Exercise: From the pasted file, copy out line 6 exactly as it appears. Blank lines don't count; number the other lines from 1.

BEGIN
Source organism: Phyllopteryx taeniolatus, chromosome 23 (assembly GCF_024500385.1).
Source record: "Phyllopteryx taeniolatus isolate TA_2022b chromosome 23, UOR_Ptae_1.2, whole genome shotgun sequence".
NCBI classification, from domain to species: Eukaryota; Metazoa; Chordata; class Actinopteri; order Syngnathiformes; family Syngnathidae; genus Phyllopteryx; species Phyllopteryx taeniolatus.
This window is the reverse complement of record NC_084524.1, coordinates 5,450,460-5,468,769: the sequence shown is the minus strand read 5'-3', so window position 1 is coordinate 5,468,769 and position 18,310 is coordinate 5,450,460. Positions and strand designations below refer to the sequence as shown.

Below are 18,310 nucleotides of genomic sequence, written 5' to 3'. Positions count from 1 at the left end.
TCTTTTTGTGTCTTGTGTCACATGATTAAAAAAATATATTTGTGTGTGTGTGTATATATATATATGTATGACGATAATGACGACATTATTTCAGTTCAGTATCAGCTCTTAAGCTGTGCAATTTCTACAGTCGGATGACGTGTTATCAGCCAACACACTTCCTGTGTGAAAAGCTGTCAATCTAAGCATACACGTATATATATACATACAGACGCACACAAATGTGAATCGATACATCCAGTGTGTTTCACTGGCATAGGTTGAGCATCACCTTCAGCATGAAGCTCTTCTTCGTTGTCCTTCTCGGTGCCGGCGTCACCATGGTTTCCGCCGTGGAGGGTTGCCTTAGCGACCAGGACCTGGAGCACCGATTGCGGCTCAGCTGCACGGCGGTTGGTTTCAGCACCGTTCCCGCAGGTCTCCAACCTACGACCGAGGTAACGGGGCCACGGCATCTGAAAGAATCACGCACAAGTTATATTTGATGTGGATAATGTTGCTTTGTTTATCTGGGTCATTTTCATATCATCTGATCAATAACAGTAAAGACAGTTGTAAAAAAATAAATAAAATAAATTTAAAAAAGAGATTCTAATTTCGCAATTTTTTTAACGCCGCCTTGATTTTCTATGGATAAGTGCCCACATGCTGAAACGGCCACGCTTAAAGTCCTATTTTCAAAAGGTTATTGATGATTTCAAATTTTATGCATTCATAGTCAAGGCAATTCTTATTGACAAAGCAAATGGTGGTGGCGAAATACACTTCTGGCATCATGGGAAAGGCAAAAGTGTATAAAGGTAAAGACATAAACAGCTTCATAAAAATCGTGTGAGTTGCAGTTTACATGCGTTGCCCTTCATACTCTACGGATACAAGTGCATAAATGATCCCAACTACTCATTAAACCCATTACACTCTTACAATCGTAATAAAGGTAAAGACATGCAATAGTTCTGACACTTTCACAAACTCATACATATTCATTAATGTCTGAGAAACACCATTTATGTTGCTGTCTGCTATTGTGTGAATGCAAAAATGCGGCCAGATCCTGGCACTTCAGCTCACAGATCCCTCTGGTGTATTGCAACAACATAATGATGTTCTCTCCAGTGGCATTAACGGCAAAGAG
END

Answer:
TCTTTTTGTGTCTTGTGTCACATGATTAAAAAAATATATTTGTGTGTGTGTGTATATATATATATGTATGACGATAATGACGACATTATTTCAGTTCAGTATCAGCTCTTAAGCTGTGCAATTTCTACAGTCGGATGACGTGTTATCAGCCAACACACTTCCTGTGTGAAAAGCTGTCAATCTAAGCATACACGTATATATATACATACAGACGCACACAAATGTGAATCGATACATCCAGTGTGTTTCACTGGCATAGGTTGAGCATCACCTTCAGCATGAAGCTCTTCTTCGTTGTCCTTCTCGGTGCCGGCGTCACCATGGTTTCCGCCGTGGAGGGTTGCCTTAGCGACCAGGACCTGGAGCACCGATTGCGGCTCAGCTGCACGGCGGTTGGTTTCAGCACCGTTCCCGCAGGTCTCCAACCTACGACCGAGGTAACGGGGCCACGGCATCTGAAAGAATCACGCACAAGTTATATTTGATGTGGATAATGTTGCTTTGTTTATCTGGGTCATTTTCATATCATCTGATCAATAACAGTAAAGACAGTTGTAAAAAAATAAATAAAATAAATTTAAAAAAGAGATTCTAATTTCGCAATTTTTTTAACGCCGCCTTGATTTTCTATGGATAAGTGCCCACATGCTGAAACGGCCACGCTTAAAGTCCTATTTTCAAAAGGTTATTGATGATTTCAAATTTTATGCATTCATAGTCAAGGCAATTCTTATTGACAAAGCAAATGGTGGTGGCGAAATACACTTCTGGCATCATGGGAAAGGCAAAAGTGTATAAAGGTAAAGACATAAACAGCTTCATAAAAATCGTGTGAGTTGCAGTTTACATGCGTTGCCCTTCATACTCTACGGATACAAGTGCATAAATGATCCCAACTACTCATTAAACCCATTACACTCTTACAATCGTAATAAAGGTAAAGACATGCAATAGTTCTGACACTTTCACAAACTCATACATATTCATTAATGTCTGAGAAACACCATTTATGTTGCTGTCTGCTATTGTGTGAATGCAAAAATGCGGCCAGATCCTGGCACTTCAGCTCACAGATCCCTCTGGTGTATTGCAACAACATAATGATGTTCTCTCCAGTGGCATTAACGGCAAAGAG